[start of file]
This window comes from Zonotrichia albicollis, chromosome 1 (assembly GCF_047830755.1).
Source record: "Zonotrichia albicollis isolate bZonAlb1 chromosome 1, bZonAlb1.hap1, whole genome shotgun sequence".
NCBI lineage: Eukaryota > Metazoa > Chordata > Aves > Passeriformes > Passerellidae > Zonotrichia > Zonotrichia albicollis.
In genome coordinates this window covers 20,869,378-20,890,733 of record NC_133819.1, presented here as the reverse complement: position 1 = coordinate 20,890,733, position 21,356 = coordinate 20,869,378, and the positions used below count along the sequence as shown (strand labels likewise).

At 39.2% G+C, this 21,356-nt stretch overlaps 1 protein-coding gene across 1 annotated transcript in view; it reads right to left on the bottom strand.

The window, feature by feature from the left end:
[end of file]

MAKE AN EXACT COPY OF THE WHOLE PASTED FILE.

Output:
This window comes from Zonotrichia albicollis, chromosome 1 (assembly GCF_047830755.1).
Source record: "Zonotrichia albicollis isolate bZonAlb1 chromosome 1, bZonAlb1.hap1, whole genome shotgun sequence".
NCBI lineage: Eukaryota > Metazoa > Chordata > Aves > Passeriformes > Passerellidae > Zonotrichia > Zonotrichia albicollis.
In genome coordinates this window covers 20,869,378-20,890,733 of record NC_133819.1, presented here as the reverse complement: position 1 = coordinate 20,890,733, position 21,356 = coordinate 20,869,378, and the positions used below count along the sequence as shown (strand labels likewise).

At 39.2% G+C, this 21,356-nt stretch overlaps 1 protein-coding gene across 1 annotated transcript in view; it reads right to left on the bottom strand.

The window, feature by feature from the left end: